US launches national security probe into uranium imports
WASHINGTON (AP) — The Commerce Department has started an investigation into the impact of uranium imports on U.S. national security, a move that could limit future imports and add another front to the Trump administration’s trade fight.
Commerce Secretary Wilbur Ross said Wednesday that the United States produces just 5 percent of the uranium it needs for the U.S. military and for electricity generation, down from nearly half in 1987.
The probe follows an earlier national security investigation into steel and aluminum imports, which resulted in steep 25 percent duties on shipments of the metals from the European Union, Canada, Mexico, China and Japan.
A second investigation, focused on the threat to security posed by auto imports, is ongoing.
Those investigations are unusual in their reliance on a national security justification for limiting imports in such broad categories — or potentially limiting them, in the case of autos — from close U.S. allies.
Two U.S. uranium mining companies, UR-Energy and Energy Fuels, requested the investigation in January. They argued that the U.S. uranium industry has been decimated by imports from state-supported companies in Russia, Kazakhstan, Uzbekistan and China.
The U.S. Energy Information Administration said in May that uranium production plummeted in the first quarter of this year to 226.8 million pounds. That is 50 percent lower than just a year earlier. The two companies say it is the lowest level since the late 1940s. As recently as the first three months of 2014, U.S. production was 1.2 million pounds.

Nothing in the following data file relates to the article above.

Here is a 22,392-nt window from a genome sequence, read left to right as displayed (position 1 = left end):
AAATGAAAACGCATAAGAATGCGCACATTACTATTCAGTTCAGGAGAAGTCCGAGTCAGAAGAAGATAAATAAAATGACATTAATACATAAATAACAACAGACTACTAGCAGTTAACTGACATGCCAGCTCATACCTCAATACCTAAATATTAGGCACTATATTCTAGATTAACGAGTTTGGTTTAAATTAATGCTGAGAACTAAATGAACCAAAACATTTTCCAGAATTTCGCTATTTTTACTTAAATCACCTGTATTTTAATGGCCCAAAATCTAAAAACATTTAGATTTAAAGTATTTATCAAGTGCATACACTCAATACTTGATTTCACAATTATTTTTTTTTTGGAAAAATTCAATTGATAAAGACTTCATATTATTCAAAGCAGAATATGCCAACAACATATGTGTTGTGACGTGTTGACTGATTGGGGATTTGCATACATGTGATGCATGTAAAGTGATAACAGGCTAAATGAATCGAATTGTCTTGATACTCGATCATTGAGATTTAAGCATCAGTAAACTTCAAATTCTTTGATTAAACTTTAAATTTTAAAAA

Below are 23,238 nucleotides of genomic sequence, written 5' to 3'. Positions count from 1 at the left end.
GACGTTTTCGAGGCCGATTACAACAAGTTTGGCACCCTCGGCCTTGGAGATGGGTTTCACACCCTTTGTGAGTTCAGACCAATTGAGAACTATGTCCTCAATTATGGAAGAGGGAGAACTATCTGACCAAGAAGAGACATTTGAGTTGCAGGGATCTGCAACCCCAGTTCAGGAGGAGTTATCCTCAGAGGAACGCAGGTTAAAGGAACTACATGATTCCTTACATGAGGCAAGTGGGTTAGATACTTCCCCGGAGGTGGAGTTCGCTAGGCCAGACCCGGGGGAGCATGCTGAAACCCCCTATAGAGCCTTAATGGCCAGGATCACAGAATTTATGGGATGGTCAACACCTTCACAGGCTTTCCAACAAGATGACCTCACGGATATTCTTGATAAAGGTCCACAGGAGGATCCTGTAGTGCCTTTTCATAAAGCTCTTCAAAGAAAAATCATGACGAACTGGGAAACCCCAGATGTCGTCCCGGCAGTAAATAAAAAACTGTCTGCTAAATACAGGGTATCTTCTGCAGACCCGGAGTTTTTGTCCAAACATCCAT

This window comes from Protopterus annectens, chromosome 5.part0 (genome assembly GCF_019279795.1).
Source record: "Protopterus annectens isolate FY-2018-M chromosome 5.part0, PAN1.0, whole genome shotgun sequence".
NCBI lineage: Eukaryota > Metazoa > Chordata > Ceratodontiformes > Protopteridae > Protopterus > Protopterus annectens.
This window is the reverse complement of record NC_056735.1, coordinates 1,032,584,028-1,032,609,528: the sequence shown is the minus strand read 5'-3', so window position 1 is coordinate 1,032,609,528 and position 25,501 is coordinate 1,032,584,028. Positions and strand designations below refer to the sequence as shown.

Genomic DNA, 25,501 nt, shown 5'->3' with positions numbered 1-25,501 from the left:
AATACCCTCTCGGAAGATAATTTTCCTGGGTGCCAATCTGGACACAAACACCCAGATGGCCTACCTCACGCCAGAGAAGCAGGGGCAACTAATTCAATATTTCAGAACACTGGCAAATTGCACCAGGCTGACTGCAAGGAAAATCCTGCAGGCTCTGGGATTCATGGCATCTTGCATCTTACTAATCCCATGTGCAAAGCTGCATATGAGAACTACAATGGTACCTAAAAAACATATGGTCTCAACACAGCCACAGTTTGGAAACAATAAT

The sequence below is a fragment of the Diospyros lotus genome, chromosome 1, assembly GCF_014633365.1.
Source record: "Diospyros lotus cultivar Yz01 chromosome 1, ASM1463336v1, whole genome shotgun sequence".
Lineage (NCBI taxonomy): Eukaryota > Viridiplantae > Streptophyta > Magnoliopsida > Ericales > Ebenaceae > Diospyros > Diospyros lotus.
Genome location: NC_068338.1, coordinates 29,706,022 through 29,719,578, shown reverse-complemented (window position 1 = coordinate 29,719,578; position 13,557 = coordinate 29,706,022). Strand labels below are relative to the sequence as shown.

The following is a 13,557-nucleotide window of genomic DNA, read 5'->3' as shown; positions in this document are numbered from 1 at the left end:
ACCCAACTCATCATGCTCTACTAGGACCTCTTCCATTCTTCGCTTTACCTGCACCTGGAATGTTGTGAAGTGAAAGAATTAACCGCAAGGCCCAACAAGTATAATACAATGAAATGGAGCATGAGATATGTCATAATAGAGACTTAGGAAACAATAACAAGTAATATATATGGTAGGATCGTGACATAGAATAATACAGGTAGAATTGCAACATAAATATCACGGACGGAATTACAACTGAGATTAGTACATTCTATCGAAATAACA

“Our country cannot afford to depend on foreign sources — particularly Russia, and those in its sphere of influence, and China — for the element that provides the backbone of our nuclear deterrent, powers the ships and submarines of America’s nuclear Navy, and supplies 20 percent of the nation’s electricity,” the petition from the two companies said.
Energy Fuels and Ur-Energy produce more than half of U.S. uranium. But they say they have laid off roughly half of their combined employees and are operating at just 9 percent and 13.5 percent of capacity, respectively.
The companies asked the government to place a quota on imports that would preserve one-quarter of the U.S. market for domestic uranium. They also requested the government implement a “Buy America” policy for government agencies that use uranium.
The investigation can take as long as nine months, after which Ross can recommend steps for the president to take.